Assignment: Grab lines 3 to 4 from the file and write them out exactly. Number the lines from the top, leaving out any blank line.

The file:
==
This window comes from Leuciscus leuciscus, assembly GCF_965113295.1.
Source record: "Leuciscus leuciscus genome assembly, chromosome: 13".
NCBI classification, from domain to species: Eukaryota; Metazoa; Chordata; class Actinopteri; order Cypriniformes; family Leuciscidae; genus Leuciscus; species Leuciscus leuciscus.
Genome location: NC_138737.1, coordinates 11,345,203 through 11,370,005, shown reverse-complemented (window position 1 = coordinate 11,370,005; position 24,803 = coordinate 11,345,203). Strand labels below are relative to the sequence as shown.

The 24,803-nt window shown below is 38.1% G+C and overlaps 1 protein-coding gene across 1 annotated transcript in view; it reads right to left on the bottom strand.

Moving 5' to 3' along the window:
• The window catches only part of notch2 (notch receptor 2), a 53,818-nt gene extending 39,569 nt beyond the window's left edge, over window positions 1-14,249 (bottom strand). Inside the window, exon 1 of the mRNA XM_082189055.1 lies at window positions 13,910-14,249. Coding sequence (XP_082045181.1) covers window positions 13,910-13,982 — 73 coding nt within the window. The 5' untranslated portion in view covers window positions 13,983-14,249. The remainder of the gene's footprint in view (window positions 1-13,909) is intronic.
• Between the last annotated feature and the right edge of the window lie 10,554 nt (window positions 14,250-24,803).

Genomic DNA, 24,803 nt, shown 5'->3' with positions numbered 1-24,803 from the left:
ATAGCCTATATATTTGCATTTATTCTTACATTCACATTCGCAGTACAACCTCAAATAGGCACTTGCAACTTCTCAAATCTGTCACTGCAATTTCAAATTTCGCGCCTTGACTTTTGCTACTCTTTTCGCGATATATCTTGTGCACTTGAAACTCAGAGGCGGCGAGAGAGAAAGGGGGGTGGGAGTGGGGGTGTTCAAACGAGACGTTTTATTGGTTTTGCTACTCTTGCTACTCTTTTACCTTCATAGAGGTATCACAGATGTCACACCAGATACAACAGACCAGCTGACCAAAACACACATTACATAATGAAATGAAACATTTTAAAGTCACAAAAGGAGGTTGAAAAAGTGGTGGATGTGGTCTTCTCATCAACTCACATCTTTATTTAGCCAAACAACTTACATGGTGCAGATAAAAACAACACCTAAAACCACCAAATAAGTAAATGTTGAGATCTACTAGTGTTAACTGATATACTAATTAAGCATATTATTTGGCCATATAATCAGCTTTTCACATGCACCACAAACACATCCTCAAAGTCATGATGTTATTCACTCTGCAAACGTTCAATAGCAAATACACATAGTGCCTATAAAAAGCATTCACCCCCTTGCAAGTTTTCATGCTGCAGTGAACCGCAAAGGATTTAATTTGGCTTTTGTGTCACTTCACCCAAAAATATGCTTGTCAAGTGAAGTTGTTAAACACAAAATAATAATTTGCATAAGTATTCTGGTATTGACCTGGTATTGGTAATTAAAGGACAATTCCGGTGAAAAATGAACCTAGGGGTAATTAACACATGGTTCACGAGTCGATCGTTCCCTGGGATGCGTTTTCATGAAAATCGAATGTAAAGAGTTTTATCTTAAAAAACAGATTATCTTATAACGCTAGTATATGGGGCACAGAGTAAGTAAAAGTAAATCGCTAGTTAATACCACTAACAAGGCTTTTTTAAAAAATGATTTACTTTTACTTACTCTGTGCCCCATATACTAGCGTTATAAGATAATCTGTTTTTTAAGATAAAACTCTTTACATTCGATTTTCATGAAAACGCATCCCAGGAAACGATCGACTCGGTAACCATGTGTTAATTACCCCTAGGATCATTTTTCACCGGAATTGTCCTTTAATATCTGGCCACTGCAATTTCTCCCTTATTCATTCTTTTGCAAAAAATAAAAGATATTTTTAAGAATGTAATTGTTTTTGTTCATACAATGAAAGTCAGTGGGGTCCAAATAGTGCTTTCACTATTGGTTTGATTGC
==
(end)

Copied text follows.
NCBI classification, from domain to species: Eukaryota; Metazoa; Chordata; class Actinopteri; order Cypriniformes; family Leuciscidae; genus Leuciscus; species Leuciscus leuciscus.
Genome location: NC_138737.1, coordinates 11,345,203 through 11,370,005, shown reverse-complemented (window position 1 = coordinate 11,370,005; position 24,803 = coordinate 11,345,203). Strand labels below are relative to the sequence as shown.